Ad Fontes

Politics, Theology and Christian Humanism


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Persecution or privilege: the Church Defensive

Not PersecutedDuring Holy Week, I had a couple of episcopal moments. On Palm Sunday, six bishops signed a letter in the Sunday Torygraph that didn’t use the word ‘persecution’, but the resulting headlines did, and one sermon I’ve heard since has. Archbishop Rowan felt it necessary to say publically that they should get things in perspective in his Easter Letter: hear, hear!

The next day, on Maundy Thursday, the Bishop of London felt it necessary refute ‘persecution’ claims in his chrism sermon, but then he went on to talk about how Christians have to fight against the discrimination aimed at us and battle the tide of secularism (this clunkily segued into the twice-repeated materialist motto ‘love is not an emotion’).

On Easter Sunday evening, Nicky Campbell brought out a TV documentary asking whether Christians are persecuted. The show gave fairly free reign to those who wanted to ramp up the persecution fears, but also got the sane voices of the Bishop of Oxford and Theos think-tank in there. I quite liked the clear outline of why the persecution fear exists: that it is based on

  1. the complex secularising of hegemony,
  2. increased non-Christian immigration
  3. and human-rights legislation.

Whereas the fearmongers, like Bishop Michael Nazir-Ali, would point to the secularisation of society as the cause, and crusade for the re-Christianisation of our public spaces, the documentary’s outline gives us more substantial handles for what is happening.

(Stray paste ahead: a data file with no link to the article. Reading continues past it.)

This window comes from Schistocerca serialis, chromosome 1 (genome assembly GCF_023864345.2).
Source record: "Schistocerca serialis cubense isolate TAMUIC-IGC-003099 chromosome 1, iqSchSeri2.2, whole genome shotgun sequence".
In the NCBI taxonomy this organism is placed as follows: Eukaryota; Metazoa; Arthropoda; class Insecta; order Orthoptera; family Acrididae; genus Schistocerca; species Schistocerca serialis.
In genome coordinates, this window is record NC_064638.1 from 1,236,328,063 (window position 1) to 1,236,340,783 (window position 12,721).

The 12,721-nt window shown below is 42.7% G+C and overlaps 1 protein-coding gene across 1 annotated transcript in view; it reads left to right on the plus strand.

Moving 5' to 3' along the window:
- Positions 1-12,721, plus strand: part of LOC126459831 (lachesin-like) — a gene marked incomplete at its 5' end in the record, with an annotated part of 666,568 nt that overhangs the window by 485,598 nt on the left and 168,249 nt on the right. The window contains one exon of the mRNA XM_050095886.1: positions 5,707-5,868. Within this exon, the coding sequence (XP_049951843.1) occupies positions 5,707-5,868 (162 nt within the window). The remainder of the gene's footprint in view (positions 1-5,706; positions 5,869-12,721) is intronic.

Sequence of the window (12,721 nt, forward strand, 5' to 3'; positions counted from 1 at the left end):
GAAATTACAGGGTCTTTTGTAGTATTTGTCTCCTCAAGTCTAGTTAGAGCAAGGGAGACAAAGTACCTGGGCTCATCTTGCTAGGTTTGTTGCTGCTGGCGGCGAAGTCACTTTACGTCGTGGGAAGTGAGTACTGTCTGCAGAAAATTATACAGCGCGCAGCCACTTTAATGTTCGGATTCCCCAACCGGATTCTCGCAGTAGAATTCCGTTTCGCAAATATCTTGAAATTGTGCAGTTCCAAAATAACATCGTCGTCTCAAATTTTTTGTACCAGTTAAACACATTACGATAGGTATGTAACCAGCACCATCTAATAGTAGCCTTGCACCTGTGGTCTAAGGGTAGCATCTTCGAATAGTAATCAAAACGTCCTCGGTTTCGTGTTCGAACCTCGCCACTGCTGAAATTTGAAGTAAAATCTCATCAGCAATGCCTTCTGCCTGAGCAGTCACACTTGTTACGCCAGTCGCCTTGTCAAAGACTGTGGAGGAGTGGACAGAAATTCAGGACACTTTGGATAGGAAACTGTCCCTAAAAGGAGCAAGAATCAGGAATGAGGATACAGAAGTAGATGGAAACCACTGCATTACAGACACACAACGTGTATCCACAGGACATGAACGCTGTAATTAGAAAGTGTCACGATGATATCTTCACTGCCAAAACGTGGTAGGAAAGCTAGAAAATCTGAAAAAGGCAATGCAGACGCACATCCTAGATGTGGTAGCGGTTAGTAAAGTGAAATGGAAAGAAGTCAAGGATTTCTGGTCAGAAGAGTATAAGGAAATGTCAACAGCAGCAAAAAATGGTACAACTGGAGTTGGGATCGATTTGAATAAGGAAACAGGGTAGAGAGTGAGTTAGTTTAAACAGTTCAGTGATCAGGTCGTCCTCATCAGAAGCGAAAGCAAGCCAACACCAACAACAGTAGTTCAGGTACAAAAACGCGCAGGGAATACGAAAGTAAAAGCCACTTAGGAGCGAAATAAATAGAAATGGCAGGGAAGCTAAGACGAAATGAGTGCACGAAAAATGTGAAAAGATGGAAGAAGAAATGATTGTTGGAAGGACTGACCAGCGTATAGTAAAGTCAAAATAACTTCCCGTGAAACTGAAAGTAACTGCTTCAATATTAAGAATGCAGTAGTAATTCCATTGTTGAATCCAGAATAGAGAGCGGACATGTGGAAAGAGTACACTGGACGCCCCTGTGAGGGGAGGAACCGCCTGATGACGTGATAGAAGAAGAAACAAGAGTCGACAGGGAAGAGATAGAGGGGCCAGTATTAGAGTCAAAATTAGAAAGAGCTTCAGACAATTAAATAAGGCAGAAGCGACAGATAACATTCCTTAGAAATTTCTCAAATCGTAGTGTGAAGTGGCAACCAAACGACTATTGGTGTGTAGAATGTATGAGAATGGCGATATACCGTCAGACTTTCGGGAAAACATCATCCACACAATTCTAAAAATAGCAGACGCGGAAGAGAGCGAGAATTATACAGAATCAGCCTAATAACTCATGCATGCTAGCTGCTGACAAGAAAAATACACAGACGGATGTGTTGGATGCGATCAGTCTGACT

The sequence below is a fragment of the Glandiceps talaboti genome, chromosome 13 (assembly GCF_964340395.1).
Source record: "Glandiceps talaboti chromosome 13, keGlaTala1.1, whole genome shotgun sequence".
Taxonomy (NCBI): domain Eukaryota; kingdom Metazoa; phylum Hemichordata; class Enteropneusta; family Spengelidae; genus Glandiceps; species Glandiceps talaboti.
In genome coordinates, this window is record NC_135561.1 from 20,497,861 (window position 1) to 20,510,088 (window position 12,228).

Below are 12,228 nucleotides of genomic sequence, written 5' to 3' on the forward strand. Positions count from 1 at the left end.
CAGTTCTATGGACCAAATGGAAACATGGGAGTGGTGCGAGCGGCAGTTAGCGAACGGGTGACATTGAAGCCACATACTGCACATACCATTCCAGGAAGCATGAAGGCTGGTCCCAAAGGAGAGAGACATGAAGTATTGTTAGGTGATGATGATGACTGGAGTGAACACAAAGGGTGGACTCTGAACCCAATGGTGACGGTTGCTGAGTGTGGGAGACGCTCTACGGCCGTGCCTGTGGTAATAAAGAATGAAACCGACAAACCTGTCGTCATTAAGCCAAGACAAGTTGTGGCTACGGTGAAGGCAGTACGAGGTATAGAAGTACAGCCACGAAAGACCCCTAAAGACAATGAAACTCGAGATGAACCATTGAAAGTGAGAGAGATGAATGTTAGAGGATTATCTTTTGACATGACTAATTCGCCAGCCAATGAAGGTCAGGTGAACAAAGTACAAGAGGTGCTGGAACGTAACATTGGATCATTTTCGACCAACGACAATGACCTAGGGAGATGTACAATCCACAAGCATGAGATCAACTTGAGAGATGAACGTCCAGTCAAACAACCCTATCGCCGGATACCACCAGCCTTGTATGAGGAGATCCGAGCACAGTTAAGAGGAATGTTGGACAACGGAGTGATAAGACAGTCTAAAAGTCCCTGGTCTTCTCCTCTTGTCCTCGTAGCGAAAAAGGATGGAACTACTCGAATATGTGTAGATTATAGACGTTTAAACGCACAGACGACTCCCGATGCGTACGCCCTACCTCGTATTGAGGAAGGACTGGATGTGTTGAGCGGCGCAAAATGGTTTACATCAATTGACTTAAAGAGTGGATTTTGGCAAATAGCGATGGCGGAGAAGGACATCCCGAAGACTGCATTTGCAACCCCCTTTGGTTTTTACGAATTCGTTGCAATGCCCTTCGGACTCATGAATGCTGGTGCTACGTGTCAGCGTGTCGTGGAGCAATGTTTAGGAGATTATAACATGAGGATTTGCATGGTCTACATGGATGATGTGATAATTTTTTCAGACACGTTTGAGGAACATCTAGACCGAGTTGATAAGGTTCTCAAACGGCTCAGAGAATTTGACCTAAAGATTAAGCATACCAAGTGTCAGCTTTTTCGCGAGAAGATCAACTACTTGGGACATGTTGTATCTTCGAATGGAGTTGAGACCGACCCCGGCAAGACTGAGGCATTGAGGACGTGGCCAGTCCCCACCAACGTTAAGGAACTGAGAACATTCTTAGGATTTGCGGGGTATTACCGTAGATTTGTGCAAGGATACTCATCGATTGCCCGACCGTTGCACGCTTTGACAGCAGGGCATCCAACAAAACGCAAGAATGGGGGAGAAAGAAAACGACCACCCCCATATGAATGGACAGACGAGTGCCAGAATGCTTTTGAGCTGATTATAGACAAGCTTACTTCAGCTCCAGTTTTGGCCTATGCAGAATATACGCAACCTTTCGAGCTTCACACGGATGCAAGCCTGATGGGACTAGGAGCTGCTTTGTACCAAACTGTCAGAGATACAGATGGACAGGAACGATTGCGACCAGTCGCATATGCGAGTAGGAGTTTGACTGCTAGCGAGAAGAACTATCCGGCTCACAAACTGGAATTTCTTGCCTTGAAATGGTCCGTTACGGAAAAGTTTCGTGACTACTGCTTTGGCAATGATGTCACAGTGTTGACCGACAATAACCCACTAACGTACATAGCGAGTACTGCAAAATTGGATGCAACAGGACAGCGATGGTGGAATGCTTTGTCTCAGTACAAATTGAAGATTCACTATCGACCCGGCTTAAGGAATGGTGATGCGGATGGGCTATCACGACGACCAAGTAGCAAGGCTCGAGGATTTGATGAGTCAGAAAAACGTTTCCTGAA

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A Christian Passover haggadah

Passover HaggadahJewish Passover usually falls sometime in Christian Holy Week. The two are connected, and the Christian celebration of Easter, Pascha, began as something of a continuation of Passover, Pesach. April DeConick has written a short blog post on today’s Christians celebrating Passover. She reminds me of the many issues about Christians celebrating the Jewish feast.

We celebrated Passover at All Hallows Church in Twickenham this week. It was an act of worship based on traditional Jewish haggadot, including some Christian elements. The Passover haggadah celebrated by All Hallows can be downloaded in PDF format. It is a Christian haggadah, whilst trying to remain faithful to Jewish tradition, in which the afikoman and third cup are reinterpreted eucharistically.

Thoughts and comments, please…